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Tuesday, 5 June 2001
Page: 27282


Mr BILLSON (5:34 PM) —On behalf of colleagues on this side of the House, best of luck to the member for Ryan. I rise tonight to speak in support of the Appropriation Bill (No. 1) 2001-2002. The government's budget this year is, in my view, a combination of some targeted spending that responds to a number of very specific local concerns in my electorate as well as investing in the longer term capacity and social fabric of our country. The Minister for Aged Care is here tonight, and I am pleased to be able to praise the minister for her contribution of additional aged care funding for my community—a popular retirement destination where people come to enjoy the beauty of the Mornington Peninsula. As has so often been the case since the coalition was elected, this budget represents further investment in aged care services within the Dunkley electorate. I am very pleased to be part of that and to be able to secure additional aged care places for the community that I represent. So congratulations to the Minister for Aged Care.

Central to the budget is a reinvestment of the financial benefits of sound economic management. Often in this place we hear the Labor Party talking about how the Howard government has done this and done that, and cut this and cut that. It is always helpful to remember that they are talking about the forward estimates that were left to us by the former Labor government. It is very handy to think about these forward estimates, because in the last year when Beazley and his team had their hands on the Treasury coffers they managed to blow the budget by $10.3 billion. So, even in that most immediate of years in the last budget papers of the Labor Party, they were out by an enormous amount of money. It is always amusing for us on this side to think about what would be the accuracy of these forward estimates of the former Labor government. It is really quite pointless hearing from the Labor Party about what they would have done and what their plans were in the last year of the Keating government, because they were so far off the mark in that final year that the forward estimates amount to nothing more than fictitious nonsense. It is helpful to remind ourselves of that and then think of the restoration that the Howard government has had to achieve in terms of our economic position. We have been able to strengthen the economy, we have been able to cut taxes, we have been able to provide substantial funding for new initiatives and we have been able to look after those who are most in need of our care and support. We have put forward a whole new vision for the welfare system in this country—support older Australians and further strengthen the health system that the member for Ryan was talking about.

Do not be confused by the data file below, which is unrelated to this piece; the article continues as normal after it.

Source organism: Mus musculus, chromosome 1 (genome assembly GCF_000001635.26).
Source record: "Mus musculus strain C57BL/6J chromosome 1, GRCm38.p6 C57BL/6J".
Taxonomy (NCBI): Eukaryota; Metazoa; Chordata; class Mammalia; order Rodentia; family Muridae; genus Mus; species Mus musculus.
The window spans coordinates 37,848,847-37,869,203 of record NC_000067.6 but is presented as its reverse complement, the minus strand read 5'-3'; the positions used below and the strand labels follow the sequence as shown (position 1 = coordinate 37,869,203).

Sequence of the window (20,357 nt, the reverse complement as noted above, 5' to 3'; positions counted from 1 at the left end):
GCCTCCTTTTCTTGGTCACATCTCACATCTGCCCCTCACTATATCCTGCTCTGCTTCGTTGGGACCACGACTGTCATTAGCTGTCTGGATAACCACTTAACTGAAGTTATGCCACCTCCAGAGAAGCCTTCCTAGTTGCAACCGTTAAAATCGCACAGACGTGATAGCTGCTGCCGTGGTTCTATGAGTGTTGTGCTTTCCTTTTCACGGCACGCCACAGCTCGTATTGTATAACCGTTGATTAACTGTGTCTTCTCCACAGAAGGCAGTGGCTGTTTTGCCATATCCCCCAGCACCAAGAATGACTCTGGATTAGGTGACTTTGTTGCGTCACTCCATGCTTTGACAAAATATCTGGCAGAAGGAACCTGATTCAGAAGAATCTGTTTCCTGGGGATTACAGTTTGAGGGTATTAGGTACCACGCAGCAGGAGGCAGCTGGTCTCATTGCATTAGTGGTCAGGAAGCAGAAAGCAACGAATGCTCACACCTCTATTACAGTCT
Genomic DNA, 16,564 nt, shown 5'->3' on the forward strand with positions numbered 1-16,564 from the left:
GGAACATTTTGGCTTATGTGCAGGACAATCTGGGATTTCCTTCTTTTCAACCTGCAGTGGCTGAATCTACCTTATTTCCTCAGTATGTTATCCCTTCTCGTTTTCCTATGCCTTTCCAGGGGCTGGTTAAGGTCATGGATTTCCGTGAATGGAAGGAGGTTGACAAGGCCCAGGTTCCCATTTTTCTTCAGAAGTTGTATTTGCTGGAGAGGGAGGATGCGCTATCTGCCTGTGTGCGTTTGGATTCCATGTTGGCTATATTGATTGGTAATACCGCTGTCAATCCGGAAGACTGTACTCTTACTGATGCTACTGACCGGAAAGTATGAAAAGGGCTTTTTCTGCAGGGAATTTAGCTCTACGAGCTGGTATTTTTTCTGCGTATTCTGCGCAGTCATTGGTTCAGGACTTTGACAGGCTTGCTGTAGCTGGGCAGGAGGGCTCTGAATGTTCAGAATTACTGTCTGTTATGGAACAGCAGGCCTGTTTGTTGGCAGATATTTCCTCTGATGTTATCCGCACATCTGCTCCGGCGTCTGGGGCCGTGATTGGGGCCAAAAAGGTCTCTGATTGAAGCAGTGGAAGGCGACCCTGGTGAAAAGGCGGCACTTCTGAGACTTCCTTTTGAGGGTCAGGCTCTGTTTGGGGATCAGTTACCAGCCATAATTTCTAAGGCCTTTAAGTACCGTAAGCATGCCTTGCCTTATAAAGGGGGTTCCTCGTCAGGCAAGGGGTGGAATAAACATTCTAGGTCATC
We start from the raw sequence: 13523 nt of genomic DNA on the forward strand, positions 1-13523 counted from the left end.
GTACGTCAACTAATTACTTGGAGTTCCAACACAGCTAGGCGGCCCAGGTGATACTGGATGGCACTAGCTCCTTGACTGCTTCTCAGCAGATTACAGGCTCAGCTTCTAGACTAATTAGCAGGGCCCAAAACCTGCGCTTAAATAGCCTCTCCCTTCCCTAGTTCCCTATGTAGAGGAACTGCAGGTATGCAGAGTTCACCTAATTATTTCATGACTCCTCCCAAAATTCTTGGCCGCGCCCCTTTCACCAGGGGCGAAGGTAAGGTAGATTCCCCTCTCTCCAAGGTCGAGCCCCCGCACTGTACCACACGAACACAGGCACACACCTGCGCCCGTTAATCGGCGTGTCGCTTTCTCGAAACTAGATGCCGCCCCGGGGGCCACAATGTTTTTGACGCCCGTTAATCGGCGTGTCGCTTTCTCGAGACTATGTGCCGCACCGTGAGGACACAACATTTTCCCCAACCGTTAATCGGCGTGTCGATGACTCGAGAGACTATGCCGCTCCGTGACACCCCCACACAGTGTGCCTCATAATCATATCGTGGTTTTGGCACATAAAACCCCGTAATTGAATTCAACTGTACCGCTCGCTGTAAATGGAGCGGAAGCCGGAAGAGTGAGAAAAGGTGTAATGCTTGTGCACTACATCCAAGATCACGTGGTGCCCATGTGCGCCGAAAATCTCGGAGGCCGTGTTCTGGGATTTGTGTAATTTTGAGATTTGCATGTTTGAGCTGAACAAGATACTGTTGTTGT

It is interesting that it took a Howard government to expand Medicare for the first time in living memory. Those opposite talk about their commitment to Medicare but there is no action. They have a health policy that is carrying forward initiatives that the government has already implemented. There is a dearth of ideas on the other side and there is action on the coalition side.

In terms of our environment, what an enormous investment our country through its government has been able to make in the restoration of our environment and natural systems. This budget contains a further injection of funds into the Natural Heritage Trust—a further $1 billion over the next five years—to continue this work to protect and repair our natural environment. Again, where is the Labor Party on that? We keep hearing these little rumours about how the Labor Party is going to find some money to spend on the things that it wants to spend on, and something that you often hear is that they are going to cut funds to the Natural Heritage Trust. You hear Senator Bolkus making comments about this and that at a very micro level, but he really needs to stand up and make it clear whether the Labor Party is going to continue that enormous, single largest investment in the restoration of our environment that gives cause to people like Senator Lyn Allison, the environment spokesperson from the Democrats, to describe this government as the best government the country has had in terms of restoration and care of our environment. As those initiatives flow through, that is an investment in our future.